In the phase 3 IMMerge trial, risankizumab showed non-inferiority to secukinumab after 16 weeks and superiority in all assessed efficacy endpoints at week 52 in patients with moderate-to-severe plaque psoriasis [1,2].
“Although we have many efficacious drugs in psoriasis now, it is important to know which drug is used when, and of course, which drug is better than others,” said Prof. Richard Warren (University of Manchester, UK). Thus, head-to head studies are important. In this current head-to-head trial, the IL-23 blocker risankizumab was compared with the IL-17 blocker secukinumab in adult patients with moderate-to-severe plaque psoriasis who are candidates for systemic therapy.
Participants (n=327) were randomised to receive either 150 mg risankizumab at weeks 0, 4, and every 12 weeks thereafter or 300 mg secukinumab weekly from week 0 to 4, and every 4 weeks thereafter. Primary outcome measures were the percentage of participants with a 90% reduction from baseline in Psoriasis Area and Severity Index (PASI 90) at week 16 (non-inferiority margin of 12%) and week 52. Secondary outcomes were the percentage of participants with a 75% and 100% reduction from baseline PASI (PASI 75 and 100, respectively), as well as the percentage of participants with Static Physician Global Assessment (sPGA) score of clear or almost clear skin at week 52.
At week 16, 74% of patients treated with risankizumab achieved PASI 90 compared with 66% of patients treated with secukinumab. The adjusted difference (CI 95%) was 8.2% (-2.2 to 18.6); thus, non-inferiority was met. The difference was even more pronounced after 52 weeks: 87% of patients treated with risankizumab compared with 57% in the secukinumab group achieved a PASI 90 response (P<0.001) (see Figure). In addition, all secondary outcomes demonstrated the superiority of risankizumab (P<0.001).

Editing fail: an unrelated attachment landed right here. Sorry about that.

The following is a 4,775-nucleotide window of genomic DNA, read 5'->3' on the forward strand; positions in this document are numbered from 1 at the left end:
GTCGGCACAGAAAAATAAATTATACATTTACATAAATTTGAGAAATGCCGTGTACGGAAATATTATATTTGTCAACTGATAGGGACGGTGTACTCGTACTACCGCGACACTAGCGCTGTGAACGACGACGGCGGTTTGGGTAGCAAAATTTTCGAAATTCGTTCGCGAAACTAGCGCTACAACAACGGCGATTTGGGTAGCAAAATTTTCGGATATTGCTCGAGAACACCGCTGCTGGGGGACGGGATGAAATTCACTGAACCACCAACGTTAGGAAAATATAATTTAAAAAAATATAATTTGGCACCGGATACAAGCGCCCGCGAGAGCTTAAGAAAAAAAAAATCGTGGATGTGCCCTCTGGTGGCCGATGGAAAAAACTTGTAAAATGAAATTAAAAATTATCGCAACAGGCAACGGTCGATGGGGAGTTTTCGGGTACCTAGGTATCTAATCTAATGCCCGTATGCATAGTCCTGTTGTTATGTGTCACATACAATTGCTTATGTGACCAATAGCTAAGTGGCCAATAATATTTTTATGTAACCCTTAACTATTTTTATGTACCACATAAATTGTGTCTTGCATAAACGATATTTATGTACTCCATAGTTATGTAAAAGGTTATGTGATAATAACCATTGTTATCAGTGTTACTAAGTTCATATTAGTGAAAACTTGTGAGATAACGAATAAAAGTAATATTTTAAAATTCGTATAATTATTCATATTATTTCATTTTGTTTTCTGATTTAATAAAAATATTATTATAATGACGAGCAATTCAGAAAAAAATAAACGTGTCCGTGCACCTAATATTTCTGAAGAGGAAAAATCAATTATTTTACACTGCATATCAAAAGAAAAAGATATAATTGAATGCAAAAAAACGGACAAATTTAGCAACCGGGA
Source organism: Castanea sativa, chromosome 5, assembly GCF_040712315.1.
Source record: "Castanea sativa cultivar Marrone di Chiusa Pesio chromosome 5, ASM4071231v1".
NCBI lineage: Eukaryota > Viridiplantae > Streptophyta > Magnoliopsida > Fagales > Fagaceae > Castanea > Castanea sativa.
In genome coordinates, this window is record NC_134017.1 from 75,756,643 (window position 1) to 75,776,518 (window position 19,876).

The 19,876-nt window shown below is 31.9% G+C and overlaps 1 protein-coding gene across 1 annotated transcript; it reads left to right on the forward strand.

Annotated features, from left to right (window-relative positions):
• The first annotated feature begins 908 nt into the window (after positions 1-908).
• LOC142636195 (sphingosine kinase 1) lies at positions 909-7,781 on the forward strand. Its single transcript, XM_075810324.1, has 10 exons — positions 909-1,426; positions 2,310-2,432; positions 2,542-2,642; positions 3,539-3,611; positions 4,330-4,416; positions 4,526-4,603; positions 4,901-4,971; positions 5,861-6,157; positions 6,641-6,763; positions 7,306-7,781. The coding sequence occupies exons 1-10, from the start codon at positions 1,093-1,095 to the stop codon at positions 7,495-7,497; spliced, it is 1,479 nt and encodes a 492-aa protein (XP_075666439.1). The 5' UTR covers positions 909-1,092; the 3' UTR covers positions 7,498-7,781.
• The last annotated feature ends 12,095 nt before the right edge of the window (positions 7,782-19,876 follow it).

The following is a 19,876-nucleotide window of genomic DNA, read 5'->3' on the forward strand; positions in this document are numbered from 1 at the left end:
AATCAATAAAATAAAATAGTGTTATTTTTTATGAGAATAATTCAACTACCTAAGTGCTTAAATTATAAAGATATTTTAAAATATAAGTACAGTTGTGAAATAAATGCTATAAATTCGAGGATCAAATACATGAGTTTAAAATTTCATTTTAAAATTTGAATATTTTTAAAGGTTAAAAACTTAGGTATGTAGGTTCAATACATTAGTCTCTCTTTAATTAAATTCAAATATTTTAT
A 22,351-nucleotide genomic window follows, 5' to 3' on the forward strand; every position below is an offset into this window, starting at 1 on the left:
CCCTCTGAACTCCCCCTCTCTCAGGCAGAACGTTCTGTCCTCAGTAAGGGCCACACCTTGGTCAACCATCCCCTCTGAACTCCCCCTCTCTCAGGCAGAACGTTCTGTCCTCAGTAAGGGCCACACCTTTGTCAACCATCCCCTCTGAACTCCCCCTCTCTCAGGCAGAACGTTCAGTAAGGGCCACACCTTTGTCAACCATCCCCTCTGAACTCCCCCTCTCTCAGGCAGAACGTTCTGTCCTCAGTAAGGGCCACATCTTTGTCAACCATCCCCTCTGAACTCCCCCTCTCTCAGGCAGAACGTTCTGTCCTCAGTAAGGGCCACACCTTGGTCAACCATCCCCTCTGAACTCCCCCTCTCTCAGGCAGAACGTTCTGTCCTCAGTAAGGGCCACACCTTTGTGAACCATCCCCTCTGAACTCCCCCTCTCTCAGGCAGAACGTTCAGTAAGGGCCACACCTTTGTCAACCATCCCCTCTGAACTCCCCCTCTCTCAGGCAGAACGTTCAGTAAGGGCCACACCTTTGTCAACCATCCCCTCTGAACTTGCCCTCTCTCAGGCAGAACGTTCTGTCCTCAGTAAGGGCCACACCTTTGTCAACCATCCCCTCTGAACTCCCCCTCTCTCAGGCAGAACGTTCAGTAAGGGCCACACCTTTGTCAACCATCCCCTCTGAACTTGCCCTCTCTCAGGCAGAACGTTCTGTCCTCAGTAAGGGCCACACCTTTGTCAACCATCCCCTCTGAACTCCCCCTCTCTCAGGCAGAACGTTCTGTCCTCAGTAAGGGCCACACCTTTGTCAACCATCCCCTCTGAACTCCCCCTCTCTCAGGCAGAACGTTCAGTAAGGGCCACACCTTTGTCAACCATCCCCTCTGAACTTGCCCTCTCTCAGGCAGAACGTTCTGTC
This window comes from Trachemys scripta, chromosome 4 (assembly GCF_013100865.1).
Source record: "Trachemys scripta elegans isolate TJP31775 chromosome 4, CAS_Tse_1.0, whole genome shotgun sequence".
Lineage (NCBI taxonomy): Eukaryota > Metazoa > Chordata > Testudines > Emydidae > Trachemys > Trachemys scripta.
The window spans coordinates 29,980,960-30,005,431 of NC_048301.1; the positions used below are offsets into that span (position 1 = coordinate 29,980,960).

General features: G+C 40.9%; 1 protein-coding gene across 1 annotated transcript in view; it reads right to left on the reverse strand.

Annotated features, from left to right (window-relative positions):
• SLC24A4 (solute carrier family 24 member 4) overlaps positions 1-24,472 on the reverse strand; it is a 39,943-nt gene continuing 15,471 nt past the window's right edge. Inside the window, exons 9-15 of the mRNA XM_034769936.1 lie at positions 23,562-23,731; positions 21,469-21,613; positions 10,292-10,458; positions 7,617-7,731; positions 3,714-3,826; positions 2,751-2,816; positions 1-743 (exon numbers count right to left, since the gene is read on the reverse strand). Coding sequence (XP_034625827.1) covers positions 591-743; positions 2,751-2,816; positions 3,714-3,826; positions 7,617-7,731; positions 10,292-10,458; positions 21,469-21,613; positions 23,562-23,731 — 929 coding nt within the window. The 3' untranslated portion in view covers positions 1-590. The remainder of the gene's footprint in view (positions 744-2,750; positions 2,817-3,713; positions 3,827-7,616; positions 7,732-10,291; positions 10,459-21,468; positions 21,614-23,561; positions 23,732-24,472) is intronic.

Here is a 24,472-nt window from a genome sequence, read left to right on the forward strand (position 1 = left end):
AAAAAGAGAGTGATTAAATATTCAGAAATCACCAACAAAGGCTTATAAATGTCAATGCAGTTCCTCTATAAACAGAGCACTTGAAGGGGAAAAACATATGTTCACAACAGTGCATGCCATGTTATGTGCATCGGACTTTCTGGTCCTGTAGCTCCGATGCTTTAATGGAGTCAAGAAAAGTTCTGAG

Figure: IMMerge primary efficacy results over a year: PASI 90 (NRI) 
PASI, Psoriasis Area and Severity Index; NRI, non-responder imputation.
* P<0.001 nominal
**P<0.01 multiplicity controlled
Side effects were reported by 71% in both groups, but no new safety signals were detected. Two patients in the risankizumab group and 8 secukinumab patients discontinued the study drug because of an adverse event. Serious adverse events were reported by 9 patients in the risankizumab and 6 patients in the secukinumab arm.
Prof. Warren concluded that the IL-23 blocker risankizumab demonstrated non-inferiority to secukinumab after 16 weeks and superiority after 52 weeks.
- Warren RB, et al. Late-breaking abstract, AAD Virtual Meeting Experience, 12-14 June 2020.
- Warren RB, et al. Br. J. Dermatol. 28 June 2020. DOI:10.1111/bjd.19341.
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Table of Contents: AAD 2020
Letter from the Editor
AAD 2020 Highlights Podcast
IL-17A and IL-17F blockade remarkably effective in psoriasis
Good response and pruritus reduction in AD with novel selective JAK1 inhibitor
Novel IL-23 blocker risankizumab highly effective and tolerable in psoriasis
IL-13 blocker tralokinumab effective in AD
Tape stripping – a painless way to distinguish AD and psoriasis?
IL-4/IL-13 blocker dupilumab effective in children with severe AD
Pembrolizumab leads to higher toxicity risk in obese melanoma patients
Can gene expression help to pick the right biologic to treat psoriasis in cancer patients?
Omalizumab for cancer-induced dermatoses
Psoriasis – What Is Hot?
Psoriasis therapy for children and pregnancies
Biologic psoriasis treatment to lower cardiovascular risk?
A new topical PDE-4 inhibitor effective in psoriasis
Systemic Therapies for Dermatologists
How to manage cutaneous side effects of immunotherapy
Cannabinoids: a future role in dermatology?
Hidradenitis Suppurativa/Acne Inversa
Biologics in HS – a growing armamentarium
Pearls of the Posters
Selective IL-23 blocker safe in elderly psoriasis patients
Spironolactone safe for androgenetic alopecia in cancer survivors
Baricitinib beneficial in head and neck AD
Continuous terbinafine most effective for toenail onychomycosis
ECLIPSE trial: skin clearance independent of PsA status at baseline
Biologics in HS – a growing armamentarium